Every worker at the mill had a Silent Monitor, a small block of wood with four sides, each painted a different colour, that hung beside their workstation. Workers were observed throughout the day, and each night a supervisor would turn the block to indicate how they’d behaved or performed that day. Black indicated ‘bad’; blue meant ‘indifferent’; yellow ‘good’; and white ‘excellent’.
These colourful objects helped the management monitor behaviour and allowed workers to see how their own performance compared to that of their colleagues. The idea was to change their conduct by changing the culture, making good conduct ‘normal’.
This experiment marks the beginning of the modern workplace.
Less than 8% of the UK workforce now work in manufacturing, while more than 80% of employees work in the services sector. Increasingly, the businesses in this sector are interested in people’s personal data. Apple recently became the most profitable company in history, ever. In a market saturated by smart phones, services are Apple’s fastest growing and highest margin source of income. Whilst Apple doesn’t directly monetise your data by selling it onto third parties, it does use it to improve its services, such as using voice data collected by Siri to improve future voice recognition. Likewise, Facebook uses its data to effectively target advertising which is how it makes money.
Some data collection happens without us really being aware of it, tracking our location, listening to the way we speak, recording how many steps we’ve taken or what web sites we visit. Other data is volunteered, like the stuff we share, our social media profiles, our opinions and our likes. Online we complete feedback forms evaluating service and purchase as part of our transactions, and in public spaces like airports, shopping centres and museums we’re encouraged to press colourful buttons, providing satisfaction ratings that monitor other people’s performance.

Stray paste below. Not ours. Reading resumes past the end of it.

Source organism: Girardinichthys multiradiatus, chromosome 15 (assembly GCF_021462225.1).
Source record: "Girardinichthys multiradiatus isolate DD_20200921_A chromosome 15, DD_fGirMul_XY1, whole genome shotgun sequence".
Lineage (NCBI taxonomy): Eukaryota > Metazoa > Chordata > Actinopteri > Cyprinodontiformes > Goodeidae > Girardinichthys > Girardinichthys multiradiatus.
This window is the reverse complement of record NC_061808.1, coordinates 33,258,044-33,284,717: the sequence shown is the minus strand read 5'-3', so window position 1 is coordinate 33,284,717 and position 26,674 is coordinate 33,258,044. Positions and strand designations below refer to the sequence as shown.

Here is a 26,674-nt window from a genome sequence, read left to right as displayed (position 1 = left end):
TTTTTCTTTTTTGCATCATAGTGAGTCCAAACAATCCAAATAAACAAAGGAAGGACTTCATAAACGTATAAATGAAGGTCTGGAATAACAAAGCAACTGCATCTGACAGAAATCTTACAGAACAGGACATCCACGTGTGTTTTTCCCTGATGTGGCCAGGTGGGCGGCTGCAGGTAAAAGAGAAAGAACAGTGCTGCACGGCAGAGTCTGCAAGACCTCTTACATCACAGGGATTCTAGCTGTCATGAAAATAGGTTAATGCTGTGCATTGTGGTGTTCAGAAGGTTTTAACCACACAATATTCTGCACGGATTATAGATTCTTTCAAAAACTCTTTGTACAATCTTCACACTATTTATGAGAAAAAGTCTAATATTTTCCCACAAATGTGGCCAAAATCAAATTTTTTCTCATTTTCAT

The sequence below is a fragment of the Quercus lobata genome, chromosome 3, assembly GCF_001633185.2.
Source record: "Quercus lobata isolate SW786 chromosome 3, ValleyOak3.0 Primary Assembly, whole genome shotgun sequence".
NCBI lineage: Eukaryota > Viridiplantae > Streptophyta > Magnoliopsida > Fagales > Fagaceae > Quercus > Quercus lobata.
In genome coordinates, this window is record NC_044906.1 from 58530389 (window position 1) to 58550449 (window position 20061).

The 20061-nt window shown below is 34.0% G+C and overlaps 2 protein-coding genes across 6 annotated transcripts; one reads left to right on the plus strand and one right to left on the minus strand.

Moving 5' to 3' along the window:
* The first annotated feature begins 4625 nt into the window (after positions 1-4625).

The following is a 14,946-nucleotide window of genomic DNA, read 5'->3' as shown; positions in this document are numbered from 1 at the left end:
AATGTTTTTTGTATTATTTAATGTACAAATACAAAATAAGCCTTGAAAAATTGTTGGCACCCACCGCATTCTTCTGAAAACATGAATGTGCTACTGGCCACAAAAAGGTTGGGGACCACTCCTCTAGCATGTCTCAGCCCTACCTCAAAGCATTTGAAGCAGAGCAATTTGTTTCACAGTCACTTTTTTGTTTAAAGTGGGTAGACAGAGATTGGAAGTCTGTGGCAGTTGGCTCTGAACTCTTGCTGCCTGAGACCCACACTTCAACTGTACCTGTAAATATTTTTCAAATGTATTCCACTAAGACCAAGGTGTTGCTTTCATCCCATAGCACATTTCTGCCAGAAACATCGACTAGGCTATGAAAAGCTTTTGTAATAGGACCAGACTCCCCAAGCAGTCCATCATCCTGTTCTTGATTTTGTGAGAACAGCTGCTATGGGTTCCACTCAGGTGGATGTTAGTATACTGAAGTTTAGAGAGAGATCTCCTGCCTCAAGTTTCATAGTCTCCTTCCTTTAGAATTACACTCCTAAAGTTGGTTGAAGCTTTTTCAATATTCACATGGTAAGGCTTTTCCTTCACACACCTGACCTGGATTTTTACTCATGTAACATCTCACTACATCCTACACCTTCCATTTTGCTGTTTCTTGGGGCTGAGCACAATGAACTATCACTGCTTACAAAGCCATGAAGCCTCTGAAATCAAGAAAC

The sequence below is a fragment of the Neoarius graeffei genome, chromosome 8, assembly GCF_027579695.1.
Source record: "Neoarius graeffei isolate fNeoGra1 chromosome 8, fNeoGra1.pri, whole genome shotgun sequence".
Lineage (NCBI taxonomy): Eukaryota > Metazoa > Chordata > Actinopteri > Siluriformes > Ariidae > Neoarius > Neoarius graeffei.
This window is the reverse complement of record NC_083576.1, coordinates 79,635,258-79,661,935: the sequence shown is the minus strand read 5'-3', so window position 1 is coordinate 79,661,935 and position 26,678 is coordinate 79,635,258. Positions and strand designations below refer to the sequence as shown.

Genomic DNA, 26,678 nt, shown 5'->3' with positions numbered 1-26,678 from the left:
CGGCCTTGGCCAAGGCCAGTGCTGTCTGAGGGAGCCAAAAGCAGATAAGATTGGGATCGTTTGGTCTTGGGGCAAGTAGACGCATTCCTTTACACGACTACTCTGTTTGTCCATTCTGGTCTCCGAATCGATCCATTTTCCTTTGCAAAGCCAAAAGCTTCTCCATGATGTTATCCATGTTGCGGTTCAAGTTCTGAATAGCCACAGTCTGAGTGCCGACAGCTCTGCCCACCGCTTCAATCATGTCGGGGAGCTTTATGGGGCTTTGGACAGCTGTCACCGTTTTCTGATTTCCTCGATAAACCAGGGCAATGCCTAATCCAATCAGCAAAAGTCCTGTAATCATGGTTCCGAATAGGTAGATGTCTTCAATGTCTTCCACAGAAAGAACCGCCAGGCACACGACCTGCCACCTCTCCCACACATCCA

There are more active mobile devices than there are people in the world. By 2020, with the emergence of new connected devices, it’s expected that there may be 20 billion ‘things’ connected to the internet, collecting and sharing data. The Internet of Things is at the forefront of new developments in the workplace and the home. A Swedish technology company, Epicentre, offers employees the chance to have microchips embedded into their hand enabling them to function as swipe cards. And Steelcase, the world’s largest office furniture manufacturer, is committed to developing a new range of sensor-enabled office furniture that monitors and responds to people’s use of them.
In the home, the objects we surround ourselves with are becoming connected too, from lightbulbs, to thermostats, to TVs. But there is a lack of clarity for most people about what data these devices are collecting in their day to day activities. There is also the risk of how others – notably the world’s security forces – are working out how to hack these devices to collect their data. As a society, we have accepted the tracking, collating and sharing of our personal data as ‘normal’.
Robert Owen’s Silent Monitors were mechanisms for control. By measuring workers’ conduct they became visible symbols of the power structure within the mill, but they also brought with them freedom from physical and verbal abuse. In much the same way, the current interest in personal data has the potential to be enabling and repressive.
In our connected, data driven, social media culture of likes, loves, calories-eaten and steps-walked our homes are the new factory floor, we are the new machine operators and the connected objects our Silent Monitors.
Pete Thomas is a designer. He is co-founder of creative studio Tom Pigeon and teaches at University of Dundee, Duncan of Jordanstone College of Art. He lives in Fife.